Image Credit: Dave Wright
Adlingfleet is a village in the East Riding of Yorkshire. Originally, the area was a former marshland and has since had drainage systems built to turn it into the Yorkshire village that we know today. Adlingfleet is part of the civil parish of Twin Rivers.
South of the village centre, around 250m (820ft), is the Lincolnshire boundary. Adlingfleet is famous for having the largest tidal reed bed in England, which is a haven for wildlife managed by the RSPB.
Religion in Adlingfleet
Within Adlingfleet is the parish church of All Saints, which is a Grade I listed building that was built during the 13th century. It has a cruciform plan with a nave, chancel, south aisle, north and south transepts, and a square tower.
Since being built in the 13th century, the community has updated the parish church with changes being made between 1792 to 1794, and from 1955 to 1957. The doors have been replaced and the aisle and tower were later added.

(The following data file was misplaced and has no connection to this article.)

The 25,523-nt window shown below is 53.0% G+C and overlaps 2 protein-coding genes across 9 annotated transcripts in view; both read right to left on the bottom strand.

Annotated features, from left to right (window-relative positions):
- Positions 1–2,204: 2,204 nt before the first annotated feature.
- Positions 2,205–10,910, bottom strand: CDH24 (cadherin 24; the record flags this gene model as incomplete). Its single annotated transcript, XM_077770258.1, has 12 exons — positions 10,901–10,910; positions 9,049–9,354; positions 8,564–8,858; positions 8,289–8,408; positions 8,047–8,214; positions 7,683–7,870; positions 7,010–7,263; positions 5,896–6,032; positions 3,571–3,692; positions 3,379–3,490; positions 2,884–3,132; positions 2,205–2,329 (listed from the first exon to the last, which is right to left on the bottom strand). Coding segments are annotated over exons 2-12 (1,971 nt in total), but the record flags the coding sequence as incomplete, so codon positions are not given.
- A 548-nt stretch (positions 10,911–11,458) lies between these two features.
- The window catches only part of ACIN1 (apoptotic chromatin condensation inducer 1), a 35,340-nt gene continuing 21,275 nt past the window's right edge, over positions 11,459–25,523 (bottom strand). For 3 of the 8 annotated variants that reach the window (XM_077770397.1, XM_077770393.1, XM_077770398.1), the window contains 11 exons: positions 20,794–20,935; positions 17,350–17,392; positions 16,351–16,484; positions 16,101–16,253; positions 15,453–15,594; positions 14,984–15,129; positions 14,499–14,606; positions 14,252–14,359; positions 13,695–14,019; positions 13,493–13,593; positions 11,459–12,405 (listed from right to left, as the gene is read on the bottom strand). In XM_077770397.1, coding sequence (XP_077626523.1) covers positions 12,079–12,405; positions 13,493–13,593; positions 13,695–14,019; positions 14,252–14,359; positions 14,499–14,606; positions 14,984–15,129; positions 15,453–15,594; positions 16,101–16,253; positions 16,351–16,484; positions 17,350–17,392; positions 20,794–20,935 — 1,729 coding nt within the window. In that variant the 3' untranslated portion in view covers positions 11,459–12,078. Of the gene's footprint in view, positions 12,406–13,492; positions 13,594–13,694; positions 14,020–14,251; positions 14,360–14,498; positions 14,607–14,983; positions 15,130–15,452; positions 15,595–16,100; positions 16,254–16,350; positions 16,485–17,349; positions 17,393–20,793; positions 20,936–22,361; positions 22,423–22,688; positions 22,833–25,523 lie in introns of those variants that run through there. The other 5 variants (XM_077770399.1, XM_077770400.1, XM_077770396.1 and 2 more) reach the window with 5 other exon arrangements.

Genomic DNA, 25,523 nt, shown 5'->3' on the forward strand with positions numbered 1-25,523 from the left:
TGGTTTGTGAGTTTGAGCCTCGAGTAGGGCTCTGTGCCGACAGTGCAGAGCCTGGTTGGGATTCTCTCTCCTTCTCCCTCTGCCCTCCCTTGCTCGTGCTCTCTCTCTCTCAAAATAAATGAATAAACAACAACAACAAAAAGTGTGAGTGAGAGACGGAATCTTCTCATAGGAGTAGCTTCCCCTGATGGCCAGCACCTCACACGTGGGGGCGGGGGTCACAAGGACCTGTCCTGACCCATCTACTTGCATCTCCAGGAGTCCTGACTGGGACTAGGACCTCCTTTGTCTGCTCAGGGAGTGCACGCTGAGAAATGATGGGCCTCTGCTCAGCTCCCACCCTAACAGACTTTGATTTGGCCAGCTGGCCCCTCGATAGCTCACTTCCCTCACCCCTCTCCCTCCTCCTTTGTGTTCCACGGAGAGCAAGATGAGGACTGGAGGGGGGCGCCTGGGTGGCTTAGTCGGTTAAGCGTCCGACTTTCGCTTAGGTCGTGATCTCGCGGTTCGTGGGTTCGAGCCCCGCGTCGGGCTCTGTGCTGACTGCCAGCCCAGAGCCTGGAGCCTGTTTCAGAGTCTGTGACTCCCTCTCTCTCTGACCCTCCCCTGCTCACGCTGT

Inside the church is a monument of the knight Francis Haldenby, along with many others. He was born in 1529 and died in 1596. During his life, he married Elizabeth Wentworth.
Adlingfleet was a marshland that was around 5,000 acres before it became a village. The landowners of this East Riding of Yorkshire village contacted John Smeaton, who was a civil engineer. In 1764, they joined forces to create a drainage scheme.
Work for the scheme began in August 1767, after the plans had been approved. The work cost around £7,000, which is roughly £1,268,070.26 as of 2022.
Although this drainage scheme has been effective for many years, by the 1920s flooding was becoming a problem which was happening often. As a result, the drainage was upgraded by being made wider and deeper.
This stopped flooding in the village, however, it led to a decline in eel populations. The barriers were stopping eel migration. In May 2011, a fish-flap was fitted within the system, which doesn’t affect the flood protection while allowing fish to pass through.
History of Adlingfleet
Adlingfleet is recorded in the 1086 Domesday book as ‘Adelingesfluet’. Before the Norman conquest, the Lord of the Manor was Siward Barn, however, by the time the village was recorded, it was owned by Geoffrey de la Guerche.
Between 1894 and 1974, Adlingfleet was part of the West Riding of Yorkshire, and then became part of the Humberside in 1996. Currently, the village is part of the East Riding of Yorkshire Council.